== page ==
A good place to begin your search for a boarding kennel is by seeking recommendations from friends and neighbors who also have pets. Your groomer or other pet professional may also refer you to a particular kennel. While recommendations from others will be helpful, it is also appropriate to call the local Better Business Bureau to ask if any complaints have been lodged against these facilities. Google and Yelp searches may also provide some insight into a specific kennel’s reputation.

Before deciding who to entrust with caring for your animal while you are away, it is extremely important that you make a careful inquiry into any potential boarding arrangement, and that you both call and visit any boarding kennel you are considering.

Make a phone call. The first step is to call the kennel to ensure it will be able to accommodate your dog or cat. This is especially critical if you plan to board your pet during holidays or summer vacation periods, which is when many people may be wanting to board their animals. Additionally, if your dog or cat requires special handling or accommodations (because, for example, your pet is a young puppy, is a giant breed dog, is on medication, or follows a special feeding schedule), you will want to inquire whether this facility can accept him or her. Finally, during this initial phone call, before committing to board your animal, you will want to make an appointment to visit the facility.

Take a visit. Be sure to personally visit a potential boarding kennel before arranging to board your pet. During this visit, you will make observations and ask questions to ensure it will be suitable for both you and your pet. At this initial visit, you should ask to see all parts of the facility, including where your dog or cat will be housed, exercise and play areas, and the food preparation area. (If the facility does not permit visitors to enter its housing area, it may cite animal stress or animal health as its rationale; however, even in this situation, the operator should still offer you some type of viewing window through which you may observe where your animal will be staying.)

Things to consider

General Considerations:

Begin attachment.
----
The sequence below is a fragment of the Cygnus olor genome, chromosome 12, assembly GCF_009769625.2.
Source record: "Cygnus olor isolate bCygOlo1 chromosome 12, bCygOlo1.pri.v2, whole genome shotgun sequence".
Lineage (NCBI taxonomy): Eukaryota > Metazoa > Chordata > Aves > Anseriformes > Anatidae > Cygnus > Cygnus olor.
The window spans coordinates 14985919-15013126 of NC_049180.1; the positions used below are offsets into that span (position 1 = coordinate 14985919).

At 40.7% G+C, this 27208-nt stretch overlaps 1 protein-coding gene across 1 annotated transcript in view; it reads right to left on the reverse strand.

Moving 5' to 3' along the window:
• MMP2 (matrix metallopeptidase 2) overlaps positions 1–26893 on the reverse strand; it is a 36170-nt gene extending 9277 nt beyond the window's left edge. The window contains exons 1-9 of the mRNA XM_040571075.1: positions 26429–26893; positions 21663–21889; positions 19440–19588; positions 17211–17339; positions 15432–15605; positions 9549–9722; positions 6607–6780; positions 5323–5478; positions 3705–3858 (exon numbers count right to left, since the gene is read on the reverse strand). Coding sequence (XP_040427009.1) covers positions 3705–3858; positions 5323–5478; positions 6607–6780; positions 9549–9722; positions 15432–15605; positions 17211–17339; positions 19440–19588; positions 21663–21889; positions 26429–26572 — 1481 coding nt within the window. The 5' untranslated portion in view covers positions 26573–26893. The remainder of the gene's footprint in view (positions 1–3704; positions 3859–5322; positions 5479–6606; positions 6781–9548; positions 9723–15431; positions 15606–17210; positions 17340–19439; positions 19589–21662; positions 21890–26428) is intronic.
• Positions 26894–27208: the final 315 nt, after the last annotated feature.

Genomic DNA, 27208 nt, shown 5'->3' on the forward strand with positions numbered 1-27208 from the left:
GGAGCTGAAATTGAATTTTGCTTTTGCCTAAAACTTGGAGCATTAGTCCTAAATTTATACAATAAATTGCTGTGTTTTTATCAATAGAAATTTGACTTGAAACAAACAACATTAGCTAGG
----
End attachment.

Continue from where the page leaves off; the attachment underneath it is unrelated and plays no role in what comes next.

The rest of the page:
• Does the facility appear to be in good, clean, overall condition?  Are the kennel grounds and office neat and well-maintained? Are the housing, exercise and play, and food preparation areas neat and clean and in good repair?
  • Does the facility appear to be secure? 
  • How long has the kennel been in business?
  • When was the kennel last inspected? All Massachusetts kennels should have a license from the city or town in which they are located. The city or town clerk should have this record. Were there any violations, and if so, what were they and how did the owner address those deficiencies?
  • You might also ask if the kennel is a member of a professional association such as the American Boarding Kennels Association (ABKA) or International Boarding & Pet Services Association, and if it is, whether it has been inspected by that organization. For example, the ABKA awards a “Certified Kennel Operator” designation to facilities which have been inspected and have met more than 200 standards set by the organization.
  • Does the kennel have some kind of boarding agreement or contact clearly specifying your rights and the kennel’s responsibilities?
  • Does the kennel provide live streaming for you to check in on your animal? If so, in what parts of the facility (e.g., housing areas, play areas, outside runs, etc.) are cameras located?
  • Will the facility be sending you video updates or reports about how your pet is doing? How else will the kennel communicate with you while you are away?

Housing (Sleeping Quarters): 

  • Are animal cages or housing systems clean and dry?
  • Will they provide your cat or dog with enough space and allow for freedom of movement and normal postural adjustments (i.e., allowing your pet to comfortably and easily stand up, turn around, and stretch out)?
  • Do they provide an appropriate place for your animal to rest?
  • What arrangements are made for your pet’s resting and sleeping comfort?  Are you required to bring (or, alternatively, restricted from bringing) bedding from home? If you will not be bringing bedding, is the bedding used by the kennel appropriate for your animal?
  • Do animals have easy access to fresh water?
  • If you are boarding a cat, is your cat’s housing area large enough to permit moving around, and does it contain a regularly cleaned litter box?
  • Will your cat have his or her own condo?